Setting up Zigbee Communication to Transfer Data Between Arduino and NodeMCU using XBee Modules

Zigbee communication between Arduino and NodeMCU using XBee Modules

Zigbee is a popular wireless communication protocol used to transfer a small amount of data with very low power. It is widely used in applications where data has to be shared among many nodes within personal space, and with the advent of the Internet of things (IoT), the application for Zigbee is fast growing. It is used in home automation, asset tracking, remote data collection, and much more. If you are already familiar with the architecture of Zigbee and Zigbee protocols, then you already know that wireless communication between two XBee modules can be done without any additional microcontrollers, but in practical application, these modules will always be interfaced with a microcontroller to read and send data. Let’s take that a step further and learn how to establish Zigbee communication using Arduino and NodeMCU boards.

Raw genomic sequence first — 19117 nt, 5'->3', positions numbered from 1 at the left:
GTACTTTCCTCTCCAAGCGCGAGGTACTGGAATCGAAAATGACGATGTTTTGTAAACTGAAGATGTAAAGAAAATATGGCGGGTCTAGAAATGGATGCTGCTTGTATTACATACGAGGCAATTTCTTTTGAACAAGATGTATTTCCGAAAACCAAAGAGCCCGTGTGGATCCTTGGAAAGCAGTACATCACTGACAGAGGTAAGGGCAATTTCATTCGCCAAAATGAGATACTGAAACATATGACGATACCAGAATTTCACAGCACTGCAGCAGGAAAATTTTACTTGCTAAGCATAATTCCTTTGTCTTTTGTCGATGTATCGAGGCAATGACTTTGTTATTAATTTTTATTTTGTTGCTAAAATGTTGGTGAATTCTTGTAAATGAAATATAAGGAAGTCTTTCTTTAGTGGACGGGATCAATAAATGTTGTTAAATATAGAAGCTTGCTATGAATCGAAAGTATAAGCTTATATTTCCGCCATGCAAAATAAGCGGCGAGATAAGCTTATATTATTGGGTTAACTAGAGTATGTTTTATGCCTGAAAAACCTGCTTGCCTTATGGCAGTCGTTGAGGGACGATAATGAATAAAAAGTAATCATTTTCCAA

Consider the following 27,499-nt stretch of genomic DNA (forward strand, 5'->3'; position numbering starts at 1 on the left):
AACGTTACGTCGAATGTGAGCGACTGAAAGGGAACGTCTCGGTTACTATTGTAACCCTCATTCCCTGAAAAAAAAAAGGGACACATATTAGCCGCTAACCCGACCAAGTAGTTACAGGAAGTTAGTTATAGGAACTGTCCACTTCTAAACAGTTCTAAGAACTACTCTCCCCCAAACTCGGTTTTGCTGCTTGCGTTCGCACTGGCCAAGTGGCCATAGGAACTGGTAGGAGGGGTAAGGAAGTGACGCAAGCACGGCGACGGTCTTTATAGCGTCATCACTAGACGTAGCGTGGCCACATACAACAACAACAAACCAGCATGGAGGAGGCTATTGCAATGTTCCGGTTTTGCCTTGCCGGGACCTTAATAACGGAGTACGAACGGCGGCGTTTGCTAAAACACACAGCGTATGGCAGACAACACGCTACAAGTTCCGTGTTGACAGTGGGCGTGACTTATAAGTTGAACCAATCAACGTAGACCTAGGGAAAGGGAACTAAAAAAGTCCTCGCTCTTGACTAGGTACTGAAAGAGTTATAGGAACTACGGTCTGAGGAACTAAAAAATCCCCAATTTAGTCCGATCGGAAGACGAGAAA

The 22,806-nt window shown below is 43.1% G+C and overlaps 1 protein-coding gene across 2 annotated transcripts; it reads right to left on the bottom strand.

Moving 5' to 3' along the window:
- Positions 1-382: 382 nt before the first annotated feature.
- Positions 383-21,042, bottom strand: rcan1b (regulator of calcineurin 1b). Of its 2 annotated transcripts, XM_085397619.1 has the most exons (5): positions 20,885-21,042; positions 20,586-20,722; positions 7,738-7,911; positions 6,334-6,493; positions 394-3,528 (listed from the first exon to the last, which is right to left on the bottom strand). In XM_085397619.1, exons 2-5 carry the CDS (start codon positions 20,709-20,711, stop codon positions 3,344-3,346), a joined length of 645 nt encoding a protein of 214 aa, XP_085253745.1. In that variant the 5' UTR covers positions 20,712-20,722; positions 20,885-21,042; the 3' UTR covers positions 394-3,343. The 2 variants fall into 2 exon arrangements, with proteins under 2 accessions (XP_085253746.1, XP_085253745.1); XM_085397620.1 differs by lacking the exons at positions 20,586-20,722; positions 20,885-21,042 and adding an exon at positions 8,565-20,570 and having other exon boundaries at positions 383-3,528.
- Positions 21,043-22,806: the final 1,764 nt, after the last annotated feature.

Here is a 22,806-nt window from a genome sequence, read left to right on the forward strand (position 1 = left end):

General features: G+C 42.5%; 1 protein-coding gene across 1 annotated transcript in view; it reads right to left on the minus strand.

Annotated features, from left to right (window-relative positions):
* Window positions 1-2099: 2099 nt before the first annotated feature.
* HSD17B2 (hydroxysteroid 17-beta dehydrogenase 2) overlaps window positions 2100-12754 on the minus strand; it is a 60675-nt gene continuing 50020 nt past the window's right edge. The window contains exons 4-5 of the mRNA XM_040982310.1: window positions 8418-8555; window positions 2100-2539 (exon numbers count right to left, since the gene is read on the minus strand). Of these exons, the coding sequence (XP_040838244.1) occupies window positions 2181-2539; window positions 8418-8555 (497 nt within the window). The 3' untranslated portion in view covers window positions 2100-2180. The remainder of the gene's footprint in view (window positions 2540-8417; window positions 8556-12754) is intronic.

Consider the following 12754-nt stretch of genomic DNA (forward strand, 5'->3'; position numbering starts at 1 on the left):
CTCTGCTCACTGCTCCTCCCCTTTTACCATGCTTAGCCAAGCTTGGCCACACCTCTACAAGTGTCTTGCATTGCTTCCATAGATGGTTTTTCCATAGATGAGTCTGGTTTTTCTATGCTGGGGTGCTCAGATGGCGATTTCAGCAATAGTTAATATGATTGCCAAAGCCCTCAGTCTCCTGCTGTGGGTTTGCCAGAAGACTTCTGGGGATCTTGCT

Difference between Zigbee and XBee

It is important to clarify at the beginning itself that XBee is a module, a product, which supports many wireless communication protocols like ZigBee, Wi-Fi (Wi-Fly module), 802.15.4, 868 MHz modules, etc. Whereas, Zigbee is a standard protocol used to establish wireless networking (ZigBee communication). Often people use these two terms interchangeably but it shouldn’t be done so. To establish Zigbee communication, we need a receiver (endpoint). For this, an XBee module connected with Arduino/NodeMCU will do, and this will communicate wirelessly with another XBee module (coordinator) that sends data, will be connected to another Arduino board.